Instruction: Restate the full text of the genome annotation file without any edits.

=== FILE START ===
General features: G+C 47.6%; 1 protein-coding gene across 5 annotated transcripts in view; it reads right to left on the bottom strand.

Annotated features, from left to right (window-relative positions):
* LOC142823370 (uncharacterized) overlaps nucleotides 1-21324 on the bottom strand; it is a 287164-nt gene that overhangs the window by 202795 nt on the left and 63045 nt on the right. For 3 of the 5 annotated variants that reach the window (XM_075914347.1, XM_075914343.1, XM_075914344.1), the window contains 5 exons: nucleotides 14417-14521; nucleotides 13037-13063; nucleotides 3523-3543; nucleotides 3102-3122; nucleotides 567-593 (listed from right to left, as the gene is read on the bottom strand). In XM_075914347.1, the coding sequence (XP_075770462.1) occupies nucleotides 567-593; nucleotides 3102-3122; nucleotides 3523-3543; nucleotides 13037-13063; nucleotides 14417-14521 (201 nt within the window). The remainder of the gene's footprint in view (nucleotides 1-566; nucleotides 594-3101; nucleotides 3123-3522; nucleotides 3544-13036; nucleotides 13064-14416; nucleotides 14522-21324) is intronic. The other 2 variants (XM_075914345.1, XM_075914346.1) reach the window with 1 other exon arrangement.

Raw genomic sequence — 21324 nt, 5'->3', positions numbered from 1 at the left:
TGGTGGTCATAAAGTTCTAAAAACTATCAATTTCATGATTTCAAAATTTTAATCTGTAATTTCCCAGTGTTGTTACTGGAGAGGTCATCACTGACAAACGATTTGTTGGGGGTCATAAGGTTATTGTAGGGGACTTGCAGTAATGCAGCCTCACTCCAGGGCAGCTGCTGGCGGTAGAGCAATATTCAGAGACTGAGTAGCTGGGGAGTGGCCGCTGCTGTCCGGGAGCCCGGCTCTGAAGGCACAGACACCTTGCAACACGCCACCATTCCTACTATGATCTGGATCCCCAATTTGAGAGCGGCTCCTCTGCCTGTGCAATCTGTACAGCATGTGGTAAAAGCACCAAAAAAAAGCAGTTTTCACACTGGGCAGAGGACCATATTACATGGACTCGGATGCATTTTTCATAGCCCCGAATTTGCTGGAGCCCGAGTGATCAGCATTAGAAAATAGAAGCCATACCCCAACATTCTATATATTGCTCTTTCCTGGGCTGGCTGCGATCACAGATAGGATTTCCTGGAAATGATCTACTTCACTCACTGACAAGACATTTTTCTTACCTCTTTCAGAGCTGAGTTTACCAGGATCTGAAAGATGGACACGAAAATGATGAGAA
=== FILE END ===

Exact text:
General features: G+C 47.6%; 1 protein-coding gene across 5 annotated transcripts in view; it reads right to left on the bottom strand.

Annotated features, from left to right (window-relative positions):
* LOC142823370 (uncharacterized) overlaps nucleotides 1-21324 on the bottom strand; it is a 287164-nt gene that overhangs the window by 202795 nt on the left and 63045 nt on the right. For 3 of the 5 annotated variants that reach the window (XM_075914347.1, XM_075914343.1, XM_075914344.1), the window contains 5 exons: nucleotides 14417-14521; nucleotides 13037-13063; nucleotides 3523-3543; nucleotides 3102-3122; nucleotides 567-593 (listed from right to left, as the gene is read on the bottom strand). In XM_075914347.1, the coding sequence (XP_075770462.1) occupies nucleotides 567-593; nucleotides 3102-3122; nucleotides 3523-3543; nucleotides 13037-13063; nucleotides 14417-14521 (201 nt within the window). The remainder of the gene's footprint in view (nucleotides 1-566; nucleotides 594-3101; nucleotides 3123-3522; nucleotides 3544-13036; nucleotides 13064-14416; nucleotides 14522-21324) is intronic. The other 2 variants (XM_075914345.1, XM_075914346.1) reach the window with 1 other exon arrangement.

Raw genomic sequence — 21324 nt, 5'->3', positions numbered from 1 at the left:
TGGTGGTCATAAAGTTCTAAAAACTATCAATTTCATGATTTCAAAATTTTAATCTGTAATTTCCCAGTGTTGTTACTGGAGAGGTCATCACTGACAAACGATTTGTTGGGGGTCATAAGGTTATTGTAGGGGACTTGCAGTAATGCAGCCTCACTCCAGGGCAGCTGCTGGCGGTAGAGCAATATTCAGAGACTGAGTAGCTGGGGAGTGGCCGCTGCTGTCCGGGAGCCCGGCTCTGAAGGCACAGACACCTTGCAACACGCCACCATTCCTACTATGATCTGGATCCCCAATTTGAGAGCGGCTCCTCTGCCTGTGCAATCTGTACAGCATGTGGTAAAAGCACCAAAAAAAAGCAGTTTTCACACTGGGCAGAGGACCATATTACATGGACTCGGATGCATTTTTCATAGCCCCGAATTTGCTGGAGCCCGAGTGATCAGCATTAGAAAATAGAAGCCATACCCCAACATTCTATATATTGCTCTTTCCTGGGCTGGCTGCGATCACAGATAGGATTTCCTGGAAATGATCTACTTCACTCACTGACAAGACATTTTTCTTACCTCTTTCAGAGCTGAGTTTACCAGGATCTGAAAGATGGACACGAAAATGATGAGAA